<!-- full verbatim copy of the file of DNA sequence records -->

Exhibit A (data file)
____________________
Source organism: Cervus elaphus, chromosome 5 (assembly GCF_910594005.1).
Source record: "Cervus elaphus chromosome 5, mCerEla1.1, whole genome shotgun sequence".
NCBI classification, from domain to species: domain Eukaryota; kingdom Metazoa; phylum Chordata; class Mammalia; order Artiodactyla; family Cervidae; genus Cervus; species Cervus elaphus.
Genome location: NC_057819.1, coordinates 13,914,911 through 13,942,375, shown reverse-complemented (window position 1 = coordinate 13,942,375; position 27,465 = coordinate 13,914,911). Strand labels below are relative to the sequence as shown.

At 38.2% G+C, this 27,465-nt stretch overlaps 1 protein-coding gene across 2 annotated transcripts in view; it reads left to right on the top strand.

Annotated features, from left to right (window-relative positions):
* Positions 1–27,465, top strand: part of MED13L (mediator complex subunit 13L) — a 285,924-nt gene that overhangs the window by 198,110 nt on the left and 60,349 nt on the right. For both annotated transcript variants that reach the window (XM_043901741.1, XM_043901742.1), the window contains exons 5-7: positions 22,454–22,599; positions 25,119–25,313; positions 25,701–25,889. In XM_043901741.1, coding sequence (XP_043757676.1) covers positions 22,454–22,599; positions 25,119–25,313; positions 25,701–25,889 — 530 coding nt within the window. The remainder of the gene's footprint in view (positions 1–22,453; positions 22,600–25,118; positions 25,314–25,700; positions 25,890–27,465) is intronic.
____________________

Source organism: Cervus elaphus, chromosome 5 (assembly GCF_910594005.1).
Source record: "Cervus elaphus chromosome 5, mCerEla1.1, whole genome shotgun sequence".
NCBI classification, from domain to species: domain Eukaryota; kingdom Metazoa; phylum Chordata; class Mammalia; order Artiodactyla; family Cervidae; genus Cervus; species Cervus elaphus.
Genome location: NC_057819.1, coordinates 13,914,911 through 13,942,375, shown reverse-complemented (window position 1 = coordinate 13,942,375; position 27,465 = coordinate 13,914,911). Strand labels below are relative to the sequence as shown.

At 38.2% G+C, this 27,465-nt stretch overlaps 1 protein-coding gene across 2 annotated transcripts in view; it reads left to right on the top strand.

Annotated features, from left to right (window-relative positions):
* Positions 1–27,465, top strand: part of MED13L (mediator complex subunit 13L) — a 285,924-nt gene that overhangs the window by 198,110 nt on the left and 60,349 nt on the right. For both annotated transcript variants that reach the window (XM_043901741.1, XM_043901742.1), the window contains exons 5-7: positions 22,454–22,599; positions 25,119–25,313; positions 25,701–25,889. In XM_043901741.1, coding sequence (XP_043757676.1) covers positions 22,454–22,599; positions 25,119–25,313; positions 25,701–25,889 — 530 coding nt within the window. The remainder of the gene's footprint in view (positions 1–22,453; positions 22,600–25,118; positions 25,314–25,700; positions 25,890–27,465) is intronic.